Thursday, June 9, 2011

Participation Yields Innovation: A Success Story

Last fall, I began to weave Twitter into the activities in my Building Online Community with Social Media class.  This is a class I've taught for @One for years and my students are primarily college faculty.  I honestly had no idea if any student in that class would realize the significance of Twitter.  I had hopes that they would but, like any experimentation, I realized it would be hit or miss.  I have one terrific success story I'd like to share.

In that Fall 2010 class, one student approached me directly and shared her reluctance about using Twitter.  She was concerned about privacy in the open Twitter landscape.  First, I applauded her concern.  I advise my students, "If you wouldn't shout it from the rooftops, don't tweet it."  I encouraged her to give Twitter a try and also encouraged her not to share anything she didn't feel comfortable sharing.  She took that advice and began to tweet and follow others with like interests -- and some pretty incredible results surfaced.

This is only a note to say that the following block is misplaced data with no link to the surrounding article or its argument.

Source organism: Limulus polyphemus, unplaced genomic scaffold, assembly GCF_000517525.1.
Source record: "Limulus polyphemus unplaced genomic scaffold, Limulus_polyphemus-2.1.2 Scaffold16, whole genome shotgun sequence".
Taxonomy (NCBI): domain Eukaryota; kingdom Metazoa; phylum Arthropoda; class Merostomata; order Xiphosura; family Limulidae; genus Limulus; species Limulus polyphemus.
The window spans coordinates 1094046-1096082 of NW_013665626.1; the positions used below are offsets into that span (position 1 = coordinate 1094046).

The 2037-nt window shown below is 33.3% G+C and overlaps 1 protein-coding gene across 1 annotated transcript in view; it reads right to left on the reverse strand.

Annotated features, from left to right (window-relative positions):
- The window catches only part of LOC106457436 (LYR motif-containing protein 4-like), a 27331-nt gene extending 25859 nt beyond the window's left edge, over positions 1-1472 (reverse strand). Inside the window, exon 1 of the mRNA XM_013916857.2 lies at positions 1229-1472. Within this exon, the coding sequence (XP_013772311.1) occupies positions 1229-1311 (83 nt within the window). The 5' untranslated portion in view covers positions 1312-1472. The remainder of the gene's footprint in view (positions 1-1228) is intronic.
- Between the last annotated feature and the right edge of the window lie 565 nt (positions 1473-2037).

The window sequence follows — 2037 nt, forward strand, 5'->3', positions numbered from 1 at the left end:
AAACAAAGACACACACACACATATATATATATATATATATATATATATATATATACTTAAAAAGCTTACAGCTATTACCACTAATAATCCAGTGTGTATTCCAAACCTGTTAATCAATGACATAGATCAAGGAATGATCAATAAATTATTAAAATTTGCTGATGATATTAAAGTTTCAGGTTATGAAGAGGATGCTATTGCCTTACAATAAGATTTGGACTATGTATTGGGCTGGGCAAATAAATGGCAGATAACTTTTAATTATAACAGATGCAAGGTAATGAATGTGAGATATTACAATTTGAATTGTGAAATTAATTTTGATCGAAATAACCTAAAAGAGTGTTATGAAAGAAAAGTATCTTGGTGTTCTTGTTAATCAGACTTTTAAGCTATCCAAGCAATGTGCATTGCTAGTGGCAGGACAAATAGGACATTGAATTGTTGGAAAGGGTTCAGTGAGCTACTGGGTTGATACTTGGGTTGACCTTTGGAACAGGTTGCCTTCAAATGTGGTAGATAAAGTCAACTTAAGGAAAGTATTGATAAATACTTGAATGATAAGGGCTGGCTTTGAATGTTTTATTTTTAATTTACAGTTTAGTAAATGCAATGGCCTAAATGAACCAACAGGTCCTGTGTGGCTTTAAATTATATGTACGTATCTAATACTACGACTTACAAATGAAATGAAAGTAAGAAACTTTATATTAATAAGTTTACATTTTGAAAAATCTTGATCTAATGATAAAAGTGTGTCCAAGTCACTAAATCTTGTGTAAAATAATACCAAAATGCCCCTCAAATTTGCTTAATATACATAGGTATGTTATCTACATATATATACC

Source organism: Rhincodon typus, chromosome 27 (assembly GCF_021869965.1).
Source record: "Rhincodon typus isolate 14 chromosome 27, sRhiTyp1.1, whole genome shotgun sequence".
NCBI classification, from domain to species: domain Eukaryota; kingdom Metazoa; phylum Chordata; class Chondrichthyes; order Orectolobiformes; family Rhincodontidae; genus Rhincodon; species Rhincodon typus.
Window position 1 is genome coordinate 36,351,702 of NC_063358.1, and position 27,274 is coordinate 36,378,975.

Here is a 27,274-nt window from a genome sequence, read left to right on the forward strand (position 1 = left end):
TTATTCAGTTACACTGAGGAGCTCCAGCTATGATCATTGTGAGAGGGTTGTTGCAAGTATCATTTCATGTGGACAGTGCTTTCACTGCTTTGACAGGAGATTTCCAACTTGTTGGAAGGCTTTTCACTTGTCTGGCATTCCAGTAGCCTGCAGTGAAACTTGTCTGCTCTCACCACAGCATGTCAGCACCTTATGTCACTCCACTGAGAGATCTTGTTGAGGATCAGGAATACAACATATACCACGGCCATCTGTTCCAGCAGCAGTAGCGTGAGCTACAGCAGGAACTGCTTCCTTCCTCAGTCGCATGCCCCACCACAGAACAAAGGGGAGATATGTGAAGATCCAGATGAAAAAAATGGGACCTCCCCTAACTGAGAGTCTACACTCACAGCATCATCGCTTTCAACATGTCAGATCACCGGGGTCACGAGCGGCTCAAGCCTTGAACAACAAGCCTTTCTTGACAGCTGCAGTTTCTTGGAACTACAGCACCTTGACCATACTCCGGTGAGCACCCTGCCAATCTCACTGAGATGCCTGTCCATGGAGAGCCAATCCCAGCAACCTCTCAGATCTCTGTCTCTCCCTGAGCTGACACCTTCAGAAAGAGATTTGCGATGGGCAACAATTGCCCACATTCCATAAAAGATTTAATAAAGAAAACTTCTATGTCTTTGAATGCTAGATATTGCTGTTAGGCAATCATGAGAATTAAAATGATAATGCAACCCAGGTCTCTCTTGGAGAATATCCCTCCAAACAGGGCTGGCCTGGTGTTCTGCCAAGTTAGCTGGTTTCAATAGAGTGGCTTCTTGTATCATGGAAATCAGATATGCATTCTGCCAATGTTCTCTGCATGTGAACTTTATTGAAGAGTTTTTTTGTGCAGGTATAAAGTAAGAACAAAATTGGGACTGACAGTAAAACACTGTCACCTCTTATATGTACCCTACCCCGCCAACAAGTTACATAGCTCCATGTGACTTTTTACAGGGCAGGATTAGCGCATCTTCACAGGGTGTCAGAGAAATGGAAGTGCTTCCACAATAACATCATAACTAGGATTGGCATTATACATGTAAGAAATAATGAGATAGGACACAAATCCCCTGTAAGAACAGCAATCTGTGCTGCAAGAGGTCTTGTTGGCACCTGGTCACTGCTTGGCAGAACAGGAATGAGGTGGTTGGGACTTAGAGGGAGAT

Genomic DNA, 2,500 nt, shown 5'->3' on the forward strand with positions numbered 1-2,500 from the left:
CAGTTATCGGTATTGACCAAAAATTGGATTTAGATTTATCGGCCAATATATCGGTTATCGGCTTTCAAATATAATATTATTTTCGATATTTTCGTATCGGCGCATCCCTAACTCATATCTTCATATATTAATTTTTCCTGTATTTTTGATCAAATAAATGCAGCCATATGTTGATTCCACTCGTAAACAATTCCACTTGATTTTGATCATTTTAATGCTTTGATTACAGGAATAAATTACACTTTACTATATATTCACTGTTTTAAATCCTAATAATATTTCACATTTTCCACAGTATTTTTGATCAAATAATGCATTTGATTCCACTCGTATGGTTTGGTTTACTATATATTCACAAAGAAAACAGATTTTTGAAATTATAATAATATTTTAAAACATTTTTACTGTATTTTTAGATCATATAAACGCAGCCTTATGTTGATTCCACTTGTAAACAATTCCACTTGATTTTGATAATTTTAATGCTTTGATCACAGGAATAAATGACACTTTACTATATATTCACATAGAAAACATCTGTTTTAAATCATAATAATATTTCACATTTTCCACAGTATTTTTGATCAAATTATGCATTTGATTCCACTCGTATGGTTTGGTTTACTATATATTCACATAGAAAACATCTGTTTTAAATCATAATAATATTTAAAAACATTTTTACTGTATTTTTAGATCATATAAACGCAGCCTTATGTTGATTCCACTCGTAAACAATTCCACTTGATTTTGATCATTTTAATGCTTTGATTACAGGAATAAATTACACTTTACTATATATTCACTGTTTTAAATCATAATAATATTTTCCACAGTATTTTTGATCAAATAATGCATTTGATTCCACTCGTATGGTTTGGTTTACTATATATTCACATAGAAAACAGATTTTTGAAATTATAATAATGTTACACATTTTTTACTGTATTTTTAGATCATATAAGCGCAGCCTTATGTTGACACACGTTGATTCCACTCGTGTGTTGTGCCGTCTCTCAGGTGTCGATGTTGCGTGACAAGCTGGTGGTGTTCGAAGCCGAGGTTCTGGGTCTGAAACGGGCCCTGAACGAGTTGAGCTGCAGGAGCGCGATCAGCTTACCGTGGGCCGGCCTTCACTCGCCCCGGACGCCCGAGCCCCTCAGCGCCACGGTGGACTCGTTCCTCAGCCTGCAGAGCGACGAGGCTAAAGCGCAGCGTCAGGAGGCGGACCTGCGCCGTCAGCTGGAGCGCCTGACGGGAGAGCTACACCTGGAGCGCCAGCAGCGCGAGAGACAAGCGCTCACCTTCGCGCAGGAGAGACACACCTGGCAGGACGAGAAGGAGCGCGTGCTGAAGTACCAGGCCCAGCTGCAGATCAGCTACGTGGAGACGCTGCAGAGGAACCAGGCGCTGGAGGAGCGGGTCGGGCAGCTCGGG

Her name is Ana and she teaches part-time for several colleges.  Since she became part of the Twitter community, she shared that she has developed a rich sense of community and a sense of belonging that she didn't have before.  She told me she feels "less alone" in her teaching and, honestly, I've been pretty amazed with the types of innovations she's implementing into her biology classes.  Along with becoming a Twitter user, @Bio_prof, she also started her own blog which you can check out for yourself and learn along with her.  She has truly experienced the value and importance of sharing and giving -- the two intertwined components of being part of a community. 

Ana's story is evidence that participation in social media is a first step in innovating our teaching approaches.Do you have a similar story?  We'd love to hear it!

1 comment:

Christine Bumgardner said...

I teach high school, so I don't usually encourage my students to go on twitter, but I do encourage them to use edublogs and try to link to people from other countries. The big problem I have is that although my school doesn't hinder, they don't offer that much support and in Korea, these things aren't as important as "THE test"